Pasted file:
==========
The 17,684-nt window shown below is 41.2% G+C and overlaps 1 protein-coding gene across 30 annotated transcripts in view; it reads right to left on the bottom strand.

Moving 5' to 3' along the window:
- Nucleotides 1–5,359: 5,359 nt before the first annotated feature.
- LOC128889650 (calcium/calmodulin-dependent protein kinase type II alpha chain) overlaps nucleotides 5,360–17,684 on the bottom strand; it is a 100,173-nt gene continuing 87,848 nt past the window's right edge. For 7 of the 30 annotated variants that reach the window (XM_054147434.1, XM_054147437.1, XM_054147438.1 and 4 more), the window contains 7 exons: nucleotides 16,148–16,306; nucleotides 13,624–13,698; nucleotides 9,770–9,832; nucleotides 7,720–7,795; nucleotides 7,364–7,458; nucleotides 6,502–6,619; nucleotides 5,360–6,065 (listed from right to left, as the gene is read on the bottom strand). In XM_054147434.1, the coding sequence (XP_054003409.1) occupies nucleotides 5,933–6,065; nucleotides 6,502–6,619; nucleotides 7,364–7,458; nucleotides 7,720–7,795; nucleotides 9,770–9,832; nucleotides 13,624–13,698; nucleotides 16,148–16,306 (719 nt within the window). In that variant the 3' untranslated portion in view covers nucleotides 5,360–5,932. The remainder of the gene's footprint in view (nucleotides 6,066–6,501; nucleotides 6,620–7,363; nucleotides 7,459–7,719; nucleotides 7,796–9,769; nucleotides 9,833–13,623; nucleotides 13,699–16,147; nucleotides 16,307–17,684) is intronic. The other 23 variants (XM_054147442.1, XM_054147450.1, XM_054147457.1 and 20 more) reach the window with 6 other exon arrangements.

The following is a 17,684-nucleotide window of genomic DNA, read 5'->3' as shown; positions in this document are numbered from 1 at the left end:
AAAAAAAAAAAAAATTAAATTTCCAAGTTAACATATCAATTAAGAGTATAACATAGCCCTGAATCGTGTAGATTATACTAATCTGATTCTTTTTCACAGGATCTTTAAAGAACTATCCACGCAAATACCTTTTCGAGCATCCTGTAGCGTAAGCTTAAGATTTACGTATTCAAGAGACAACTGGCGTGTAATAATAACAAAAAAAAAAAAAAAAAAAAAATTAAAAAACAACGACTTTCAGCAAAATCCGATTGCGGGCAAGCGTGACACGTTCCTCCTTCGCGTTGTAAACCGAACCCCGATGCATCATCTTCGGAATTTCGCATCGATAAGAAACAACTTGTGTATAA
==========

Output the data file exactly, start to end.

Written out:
The 17,684-nt window shown below is 41.2% G+C and overlaps 1 protein-coding gene across 30 annotated transcripts in view; it reads right to left on the bottom strand.

Moving 5' to 3' along the window:
- Nucleotides 1–5,359: 5,359 nt before the first annotated feature.
- LOC128889650 (calcium/calmodulin-dependent protein kinase type II alpha chain) overlaps nucleotides 5,360–17,684 on the bottom strand; it is a 100,173-nt gene continuing 87,848 nt past the window's right edge. For 7 of the 30 annotated variants that reach the window (XM_054147434.1, XM_054147437.1, XM_054147438.1 and 4 more), the window contains 7 exons: nucleotides 16,148–16,306; nucleotides 13,624–13,698; nucleotides 9,770–9,832; nucleotides 7,720–7,795; nucleotides 7,364–7,458; nucleotides 6,502–6,619; nucleotides 5,360–6,065 (listed from right to left, as the gene is read on the bottom strand). In XM_054147434.1, the coding sequence (XP_054003409.1) occupies nucleotides 5,933–6,065; nucleotides 6,502–6,619; nucleotides 7,364–7,458; nucleotides 7,720–7,795; nucleotides 9,770–9,832; nucleotides 13,624–13,698; nucleotides 16,148–16,306 (719 nt within the window). In that variant the 3' untranslated portion in view covers nucleotides 5,360–5,932. The remainder of the gene's footprint in view (nucleotides 6,066–6,501; nucleotides 6,620–7,363; nucleotides 7,459–7,719; nucleotides 7,796–9,769; nucleotides 9,833–13,623; nucleotides 13,699–16,147; nucleotides 16,307–17,684) is intronic. The other 23 variants (XM_054147442.1, XM_054147450.1, XM_054147457.1 and 20 more) reach the window with 6 other exon arrangements.

The following is a 17,684-nucleotide window of genomic DNA, read 5'->3' as shown; positions in this document are numbered from 1 at the left end:
AAAAAAAAAAAAAATTAAATTTCCAAGTTAACATATCAATTAAGAGTATAACATAGCCCTGAATCGTGTAGATTATACTAATCTGATTCTTTTTCACAGGATCTTTAAAGAACTATCCACGCAAATACCTTTTCGAGCATCCTGTAGCGTAAGCTTAAGATTTACGTATTCAAGAGACAACTGGCGTGTAATAATAACAAAAAAAAAAAAAAAAAAAAAATTAAAAAACAACGACTTTCAGCAAAATCCGATTGCGGGCAAGCGTGACACGTTCCTCCTTCGCGTTGTAAACCGAACCCCGATGCATCATCTTCGGAATTTCGCATCGATAAGAAACAACTTGTGTATAA